By Jeff Chu
August 23, 2019
Lake Michigan.
| Credit: Courtesy of Saugatuck/Douglas Convention & Visitors Bureau

Why has West Michigan—with its vibrant small cities and verdant countryside, its rich architectural heritage and nationally renowned beer—escaped wider notice? For one thing, self-promotion has never been part of its culture. The Potawatomi, a tribe that called the region home until the 19th century, held humility as one of their most prized virtues. And boasting was anathema to the Dutch Calvinist immigrants who settled here in the mid 1800s. (Rebuking wasn't, and still isn't—expect to be gently corrected, as I was the first time I visited, if you say "Western" instead of "West" Michigan.)

But don't be fooled: the Mitten's left side has plenty to brag about. Grand Rapids and Kalamazoo brim with breweries and distilleries and excellent farm-to-table restaurants. Bright-white beaches and picturesque dunes line Lake Michigan's eastern shore. And this heartland of the American furniture industry is home to splendid architecture and design from major names like Marcel Breuer and Frank Lloyd Wright. It all makes for a jam-packed long weekend. Here's how to explore this overlooked corner of the Midwest, from Grand Rapids to Saugatuck to Kalamazoo and back.


Crafted by an area woodworker, the gorgeous wooden bar at Littlebird, in downtown Grand Rapids, is your perfect breakfast perch. Order the all-day eatery's namesake breakfast sandwich—sunny-side-up egg, cheese, ham, and garlic mayo piled onto a brioche bun.

A block away is the Grand Rapids Art Museum. GRAM's small but exceptional collection has works by Ellsworth Kelly, Kara Walker, and Alexander Calder, but its real stars have local provenance. I was entranced by Eight-Fold Screen, a paint-and-gilt-on-walnut work by South Africa–born Eugene Masselink, who lived in Grand Rapids. A onetime assistant to Frank Lloyd Wright, Masselink created the piece in 1956 for a House Beautiful editor's Wright-designed bedroom. There's also a bold series of posters from the Herman Miller headquarters, in nearby Zeeland, and the company's Eames chairs and Nelson benches appear throughout the space.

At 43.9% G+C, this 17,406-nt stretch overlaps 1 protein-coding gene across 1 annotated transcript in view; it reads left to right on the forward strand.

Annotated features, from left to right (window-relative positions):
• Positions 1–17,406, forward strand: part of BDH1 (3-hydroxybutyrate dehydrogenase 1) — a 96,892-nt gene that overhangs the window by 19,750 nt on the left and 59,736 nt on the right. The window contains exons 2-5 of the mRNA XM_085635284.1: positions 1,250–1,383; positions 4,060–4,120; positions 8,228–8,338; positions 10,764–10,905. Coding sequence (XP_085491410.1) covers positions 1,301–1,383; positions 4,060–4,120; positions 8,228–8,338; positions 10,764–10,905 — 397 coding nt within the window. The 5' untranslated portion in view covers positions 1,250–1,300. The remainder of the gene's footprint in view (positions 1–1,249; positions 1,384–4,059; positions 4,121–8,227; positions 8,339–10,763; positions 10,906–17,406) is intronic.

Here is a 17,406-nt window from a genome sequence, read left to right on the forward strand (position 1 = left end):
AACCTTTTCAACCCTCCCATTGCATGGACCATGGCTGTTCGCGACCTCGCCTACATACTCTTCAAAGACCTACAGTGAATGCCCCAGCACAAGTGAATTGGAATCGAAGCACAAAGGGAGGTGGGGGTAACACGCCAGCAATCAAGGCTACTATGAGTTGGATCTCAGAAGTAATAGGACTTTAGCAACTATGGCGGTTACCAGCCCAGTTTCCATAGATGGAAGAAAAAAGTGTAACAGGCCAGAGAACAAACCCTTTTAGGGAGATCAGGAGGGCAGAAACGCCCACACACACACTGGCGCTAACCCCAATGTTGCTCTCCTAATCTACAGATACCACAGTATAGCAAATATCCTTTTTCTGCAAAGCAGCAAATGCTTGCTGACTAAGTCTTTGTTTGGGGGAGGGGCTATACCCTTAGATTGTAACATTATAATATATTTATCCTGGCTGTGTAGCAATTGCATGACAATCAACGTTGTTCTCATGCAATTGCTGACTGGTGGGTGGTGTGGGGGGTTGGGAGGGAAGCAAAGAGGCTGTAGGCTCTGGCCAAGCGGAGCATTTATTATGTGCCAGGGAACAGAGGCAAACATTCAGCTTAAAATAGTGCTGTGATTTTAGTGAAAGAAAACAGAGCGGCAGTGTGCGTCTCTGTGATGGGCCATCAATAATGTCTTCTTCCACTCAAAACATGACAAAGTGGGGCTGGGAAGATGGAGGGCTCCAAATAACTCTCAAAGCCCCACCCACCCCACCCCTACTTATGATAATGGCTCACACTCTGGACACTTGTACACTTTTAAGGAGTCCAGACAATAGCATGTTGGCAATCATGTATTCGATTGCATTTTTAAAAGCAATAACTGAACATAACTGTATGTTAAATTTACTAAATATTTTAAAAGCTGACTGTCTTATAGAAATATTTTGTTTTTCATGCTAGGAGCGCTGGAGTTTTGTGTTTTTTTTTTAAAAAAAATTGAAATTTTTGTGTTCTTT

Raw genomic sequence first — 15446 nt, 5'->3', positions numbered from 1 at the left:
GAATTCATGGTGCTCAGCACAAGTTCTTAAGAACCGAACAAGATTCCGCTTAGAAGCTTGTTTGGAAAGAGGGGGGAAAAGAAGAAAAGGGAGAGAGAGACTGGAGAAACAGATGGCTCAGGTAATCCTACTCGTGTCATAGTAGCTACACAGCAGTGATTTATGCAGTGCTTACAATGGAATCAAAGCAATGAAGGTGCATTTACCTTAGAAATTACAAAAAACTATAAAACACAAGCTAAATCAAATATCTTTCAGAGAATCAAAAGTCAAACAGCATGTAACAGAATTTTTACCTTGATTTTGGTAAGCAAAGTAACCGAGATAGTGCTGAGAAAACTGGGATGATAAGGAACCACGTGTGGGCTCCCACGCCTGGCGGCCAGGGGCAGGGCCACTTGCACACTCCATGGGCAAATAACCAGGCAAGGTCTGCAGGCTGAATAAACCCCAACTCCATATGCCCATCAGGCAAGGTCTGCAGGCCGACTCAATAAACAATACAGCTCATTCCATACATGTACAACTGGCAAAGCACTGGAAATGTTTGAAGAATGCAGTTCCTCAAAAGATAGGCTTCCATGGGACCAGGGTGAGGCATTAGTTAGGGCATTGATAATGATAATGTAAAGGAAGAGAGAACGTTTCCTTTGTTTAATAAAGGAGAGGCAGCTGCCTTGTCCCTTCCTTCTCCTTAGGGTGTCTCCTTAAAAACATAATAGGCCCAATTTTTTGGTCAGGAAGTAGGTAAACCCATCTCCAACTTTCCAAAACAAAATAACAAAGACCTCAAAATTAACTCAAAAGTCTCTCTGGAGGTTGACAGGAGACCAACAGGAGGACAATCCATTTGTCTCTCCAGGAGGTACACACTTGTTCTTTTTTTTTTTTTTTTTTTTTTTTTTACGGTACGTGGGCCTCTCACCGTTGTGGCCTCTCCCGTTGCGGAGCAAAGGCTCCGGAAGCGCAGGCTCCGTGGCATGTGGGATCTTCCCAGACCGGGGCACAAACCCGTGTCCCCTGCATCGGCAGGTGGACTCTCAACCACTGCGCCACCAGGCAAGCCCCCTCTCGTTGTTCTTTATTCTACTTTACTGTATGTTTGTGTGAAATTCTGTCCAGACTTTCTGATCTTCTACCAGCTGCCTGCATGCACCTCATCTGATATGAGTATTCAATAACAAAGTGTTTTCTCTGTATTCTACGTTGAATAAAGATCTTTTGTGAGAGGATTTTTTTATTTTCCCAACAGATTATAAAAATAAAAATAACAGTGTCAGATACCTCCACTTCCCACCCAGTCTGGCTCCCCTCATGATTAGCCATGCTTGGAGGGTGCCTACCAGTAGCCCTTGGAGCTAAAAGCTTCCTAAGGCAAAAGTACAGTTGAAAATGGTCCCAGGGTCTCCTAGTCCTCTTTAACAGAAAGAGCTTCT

Next, walk 15 minutes to Founders Brewing Co. Founders is a favorite among beer geeks, taking four of the top 10 spots in the latest Best Beers in America survey from the American Homebrewers Association. The taproom's sandwiches, from a classic Reuben to a behemoth of pulled pork, bacon, and beer cheese, are designed to pair with brews like the creamy Nitro Oatmeal Stout and the crisp All-Day IPA.

From left: The Frederik Meijer Gardens & Sculpture Park, in Grand Rapids; the Grand Rapids Art Museum.
| Credit: William J Hebert/Courtesy of Frederik Meijer Gardens & Sculpture Park; Steve Hall/Hedrich Blessing/Courtesy of Grand Rapids Art Museum

Spend the afternoon strolling in the Frederik Meijer Gardens & Sculpture Park, an art-filled wonderland featuring works by Ai Weiwei, Richard Serra, Louise Bourgeois, and Barbara Hepworth. A $115 million expansion of the complex, led by architects Tod Williams and Billie Tsien, should be finished by 2021.

Dine at Grove (entrées $10–$42). The small-plates sampler offers a brilliant cross-section of its imaginative New American cuisine. Then take a cab across the Grand River to the Long Road Distillers for a nightcap. I liked its award-winning Michigin—fragrant with local juniper, mint, and fennel—and its Straight Bourbon, made with Michigan-grown grains. Home away from home tonight: the riverside JW Marriott (doubles from $269), Grand Rapids' finest hotel.


Fuel up at Madcap Coffee, a café-roastery in a beautifully refurbished auto body shop. Two blocks away, the Fulton Street Farmers Market has been the place to go for produce since 1922. In season, you'll find corn and beans—cultivated here since the days of the Potawatomis' extensive gardens—as well as year-round products, such as gluten-free lentil pasta and Michigan maple syrup.